The rate of oxyqen consumption (O2 CON) is greater in the PC with acetate, indicating that a fuel for oxidative metabolism has been added. The other measurements, ATP, osmotic reversal reaction (Os Rev), % discs by phase microscopy, platelet count and mean platelet volume (MPV) as percentage of day 1 value, and dispersion (DISP) of the platelet size distribution, all reflect platelet quality. On day 12 (Phase 1), ATP, % discs, and maintenance of MPV are all superior in the PC which received acetate, reflecting the superior maintenance of pH when acetate is added to the platelet preparation.

Patent Citations
Cited PatentFiling datePublication dateApplicantTitle
US4447415 *Dec 14, 1982May 8, 1984Rock Gail APlasma-free medium for platelet storage
US4695460 *Mar 19, 1986Sep 22, 1987American Red CrossSynthetic, plasma-free, transfusible platelet storage medium
US4828976 *Sep 9, 1986May 9, 1989Thomas Jefferson UniversityGlucose free media for storing blood platelets
US4994367 *Oct 7, 1988Feb 19, 1991East Carolina UniversityComprising adenylate cyclase stimulator, inhibitors of phosphodiesterase, thrombin, plasmin
USRE32874 *May 8, 1986Feb 21, 1989Gail A. RockSuspension in balanced salt solution in plastic bag; treating thrombocytopenia
Non-Patent Citations
Reference
1 *Adams, G. A., et al. Blood 67: 672 675 (1986).
2Adams, G. A., et al. Blood 67: 672-675 (1986).
3Cesar, Diminno, Alam, Silver and Murphy in "Plasma Free Fatty Acid Metabolism During Storage of Platelet Concentrates for Transfusion", Transfusion, 27(5): 434-437 1987.
4 *Cesar, Diminno, Alam, Silver and Murphy in Plasma Free Fatty Acid Metabolism During Storage of Platelet Concentrates for Transfusion , Transfusion , 27(5): 434 437 1987.
5 *Fijnleer, R. et al., Vox Sang 60: 16 22 (1991).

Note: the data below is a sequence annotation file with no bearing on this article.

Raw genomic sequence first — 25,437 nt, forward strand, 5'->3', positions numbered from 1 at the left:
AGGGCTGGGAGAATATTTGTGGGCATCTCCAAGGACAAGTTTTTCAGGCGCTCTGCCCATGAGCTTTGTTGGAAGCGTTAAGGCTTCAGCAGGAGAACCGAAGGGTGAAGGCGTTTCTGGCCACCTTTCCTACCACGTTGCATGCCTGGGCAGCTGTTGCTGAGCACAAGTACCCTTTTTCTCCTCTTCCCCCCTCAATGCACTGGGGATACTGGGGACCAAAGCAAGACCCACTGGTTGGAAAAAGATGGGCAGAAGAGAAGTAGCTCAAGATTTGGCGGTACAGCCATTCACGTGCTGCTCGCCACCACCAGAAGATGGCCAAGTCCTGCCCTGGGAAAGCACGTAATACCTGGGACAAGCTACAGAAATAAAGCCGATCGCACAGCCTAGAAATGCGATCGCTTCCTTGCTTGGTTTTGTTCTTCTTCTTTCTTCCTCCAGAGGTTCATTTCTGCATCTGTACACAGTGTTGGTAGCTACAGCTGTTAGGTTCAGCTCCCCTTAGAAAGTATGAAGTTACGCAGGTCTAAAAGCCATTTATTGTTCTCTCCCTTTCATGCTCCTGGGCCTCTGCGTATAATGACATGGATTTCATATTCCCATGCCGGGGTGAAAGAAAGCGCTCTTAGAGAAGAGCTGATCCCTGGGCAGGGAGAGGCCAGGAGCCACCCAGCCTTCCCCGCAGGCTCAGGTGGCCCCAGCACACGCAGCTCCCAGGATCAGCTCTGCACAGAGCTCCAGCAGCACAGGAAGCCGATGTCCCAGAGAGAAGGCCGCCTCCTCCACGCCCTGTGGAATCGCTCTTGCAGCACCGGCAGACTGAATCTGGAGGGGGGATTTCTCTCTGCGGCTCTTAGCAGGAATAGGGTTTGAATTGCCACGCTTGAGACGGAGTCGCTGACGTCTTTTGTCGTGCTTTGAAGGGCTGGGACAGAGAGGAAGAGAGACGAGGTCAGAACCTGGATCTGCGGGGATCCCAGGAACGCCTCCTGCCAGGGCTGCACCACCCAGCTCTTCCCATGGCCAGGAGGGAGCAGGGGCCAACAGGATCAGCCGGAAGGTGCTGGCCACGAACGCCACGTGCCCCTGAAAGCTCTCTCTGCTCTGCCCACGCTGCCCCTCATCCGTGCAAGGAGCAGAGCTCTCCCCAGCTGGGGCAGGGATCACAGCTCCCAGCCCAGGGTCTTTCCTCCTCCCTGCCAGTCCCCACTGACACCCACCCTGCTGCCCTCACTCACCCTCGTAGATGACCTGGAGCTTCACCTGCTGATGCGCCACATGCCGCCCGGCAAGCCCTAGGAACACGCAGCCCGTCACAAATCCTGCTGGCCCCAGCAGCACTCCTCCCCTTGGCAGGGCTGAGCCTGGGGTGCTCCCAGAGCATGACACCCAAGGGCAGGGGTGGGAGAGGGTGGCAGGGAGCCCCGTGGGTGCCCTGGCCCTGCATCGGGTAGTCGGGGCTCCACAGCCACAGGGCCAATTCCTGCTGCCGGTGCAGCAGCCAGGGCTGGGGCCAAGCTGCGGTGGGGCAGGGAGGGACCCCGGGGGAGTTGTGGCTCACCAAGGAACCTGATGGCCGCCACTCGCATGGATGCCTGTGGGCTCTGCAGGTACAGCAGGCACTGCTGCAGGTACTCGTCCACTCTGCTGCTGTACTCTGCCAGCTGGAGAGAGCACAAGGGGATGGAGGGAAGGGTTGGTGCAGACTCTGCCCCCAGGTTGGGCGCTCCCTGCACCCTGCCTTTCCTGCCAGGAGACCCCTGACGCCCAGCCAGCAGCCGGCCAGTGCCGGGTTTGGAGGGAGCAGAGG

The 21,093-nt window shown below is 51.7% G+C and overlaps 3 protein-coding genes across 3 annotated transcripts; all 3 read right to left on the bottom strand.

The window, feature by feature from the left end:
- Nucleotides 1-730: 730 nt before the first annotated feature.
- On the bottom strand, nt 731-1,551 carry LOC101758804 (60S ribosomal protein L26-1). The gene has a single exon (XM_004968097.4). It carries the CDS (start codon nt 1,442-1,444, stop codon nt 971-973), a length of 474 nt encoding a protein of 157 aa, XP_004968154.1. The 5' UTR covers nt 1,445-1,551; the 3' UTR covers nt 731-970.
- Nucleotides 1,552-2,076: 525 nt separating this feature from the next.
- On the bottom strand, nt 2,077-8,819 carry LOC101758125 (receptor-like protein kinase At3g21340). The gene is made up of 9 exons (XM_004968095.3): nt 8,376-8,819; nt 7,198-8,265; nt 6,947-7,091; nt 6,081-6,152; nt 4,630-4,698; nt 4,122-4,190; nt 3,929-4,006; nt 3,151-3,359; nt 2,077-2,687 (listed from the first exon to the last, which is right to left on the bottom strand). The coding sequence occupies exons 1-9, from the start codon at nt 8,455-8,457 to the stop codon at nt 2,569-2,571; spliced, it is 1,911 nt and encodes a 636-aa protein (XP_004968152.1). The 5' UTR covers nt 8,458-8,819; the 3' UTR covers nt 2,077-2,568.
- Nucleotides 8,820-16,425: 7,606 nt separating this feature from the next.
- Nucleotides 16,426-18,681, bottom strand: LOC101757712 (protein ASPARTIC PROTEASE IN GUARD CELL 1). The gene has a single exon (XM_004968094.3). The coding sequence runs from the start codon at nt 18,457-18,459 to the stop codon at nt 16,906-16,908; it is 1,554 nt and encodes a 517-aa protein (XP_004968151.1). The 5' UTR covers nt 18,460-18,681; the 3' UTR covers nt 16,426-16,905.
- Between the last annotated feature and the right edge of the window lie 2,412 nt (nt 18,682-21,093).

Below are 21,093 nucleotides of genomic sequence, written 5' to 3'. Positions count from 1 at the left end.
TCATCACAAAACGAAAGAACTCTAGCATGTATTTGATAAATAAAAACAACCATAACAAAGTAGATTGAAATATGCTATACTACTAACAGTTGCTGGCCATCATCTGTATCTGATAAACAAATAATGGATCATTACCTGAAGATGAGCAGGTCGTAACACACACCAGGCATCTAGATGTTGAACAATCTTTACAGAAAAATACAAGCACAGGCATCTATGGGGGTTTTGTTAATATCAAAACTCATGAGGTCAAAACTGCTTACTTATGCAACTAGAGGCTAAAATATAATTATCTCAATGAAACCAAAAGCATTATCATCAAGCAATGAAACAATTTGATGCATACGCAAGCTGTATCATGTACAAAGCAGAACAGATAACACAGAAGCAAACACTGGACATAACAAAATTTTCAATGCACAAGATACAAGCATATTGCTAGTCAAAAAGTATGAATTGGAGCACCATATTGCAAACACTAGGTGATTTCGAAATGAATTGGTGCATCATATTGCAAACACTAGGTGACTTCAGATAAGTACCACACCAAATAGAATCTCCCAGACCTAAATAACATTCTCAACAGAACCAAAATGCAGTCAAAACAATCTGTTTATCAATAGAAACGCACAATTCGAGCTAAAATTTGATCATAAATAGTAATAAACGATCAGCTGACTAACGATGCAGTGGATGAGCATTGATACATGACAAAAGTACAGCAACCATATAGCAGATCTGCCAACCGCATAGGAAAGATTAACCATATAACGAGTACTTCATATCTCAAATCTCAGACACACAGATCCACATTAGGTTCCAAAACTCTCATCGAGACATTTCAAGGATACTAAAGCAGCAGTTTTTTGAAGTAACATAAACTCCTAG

6Fijnleer, R. et al., Vox Sang 60: 16-22 (1991).
7 *Guppy et al., Vox Sanguinis , 59: 146 152 (1990).
8Guppy et al., Vox Sanguinis, 59: 146-152 (1990).
9 *Heaton et al., British Journal of Hematology , 75: 400 407 1990.
10Heaton et al., British Journal of Hematology, 75: 400-407 1990.
11Kilkson, Holme and Murphy in "Platelet Metabolism During Storage of Platelet Concentrates at 22 C.", Blood, 64 (2): 406-414 1984.
12 *Kilkson, Holme and Murphy in Platelet Metabolism During Storage of Platelet Concentrates at 22 C. , Blood , 64 (2): 406 414 1984.
13 *Mollison, P. L., Blood Transfusion in Clinical Medicine , 7th Edition, Blackwell, 1983.
14Mollison, P. L., Blood Transfusion in Clinical Medicine, 7th Edition, Blackwell, 1983.
15Murphy et al. in "Improved Storage of Platelets for Transfusion in a New Container", Blood, 60(1): 194-200 Jul., 1982.
16Murphy et al. in "Platelet Storage at 22 C.: Role of Gas Transport Across Plastic Containers in Maintenance of Viability", Blood, 46(2): 209-218 1975.
17 *Murphy et al. in Improved Storage of Platelets for Transfusion in a New Container , Blood , 60(1): 194 200 Jul., 1982.
18 *Murphy et al. in Platelet Storage at 22 C.: Role of Gas Transport Across Plastic Containers in Maintenance of Viability , Blood , 46(2): 209 218 1975.
19Murphy in "Platelet Storage for Transfusion", Seminars in Hematology, 22(3): 165-177, 1985.
20Murphy in "Platelet Transfusion", Progress in Hemostasis and Thrombosis, vol. III, Edited by Theodore Spaet, Grune and Stratton, Inc. 1976.
21Murphy in "The Preparation and Storage of Platelets for Transfusion", Mammon, Barnhart, Lusher and Walsh, PJD Publications, Ltd., Westbury, N.Y. 1980.
22 *Murphy in Platelet Storage for Transfusion , Seminars in Hematology , 22(3): 165 177, 1985.
23 *Murphy in Platelet Transfusion , Progress in Hemostasis and Thrombosis , vol. III, Edited by Theodore Spaet, Grune and Stratton, Inc. 1976.
24 *Murphy in The Preparation and Storage of Platelets for Transfusion , Mammon, Barnhart, Lusher and Walsh, PJD Publications, Ltd., Westbury, N.Y. 1980.
25Simon, Nelson, Carmen and Murphy in "Extension of Platelet Concentrate Storage", Transfusion, 23: 207-212, 1983.
26 *Simon, Nelson, Carmen and Murphy in Extension of Platelet Concentrate Storage , Transfusion , 23: 207 212, 1983.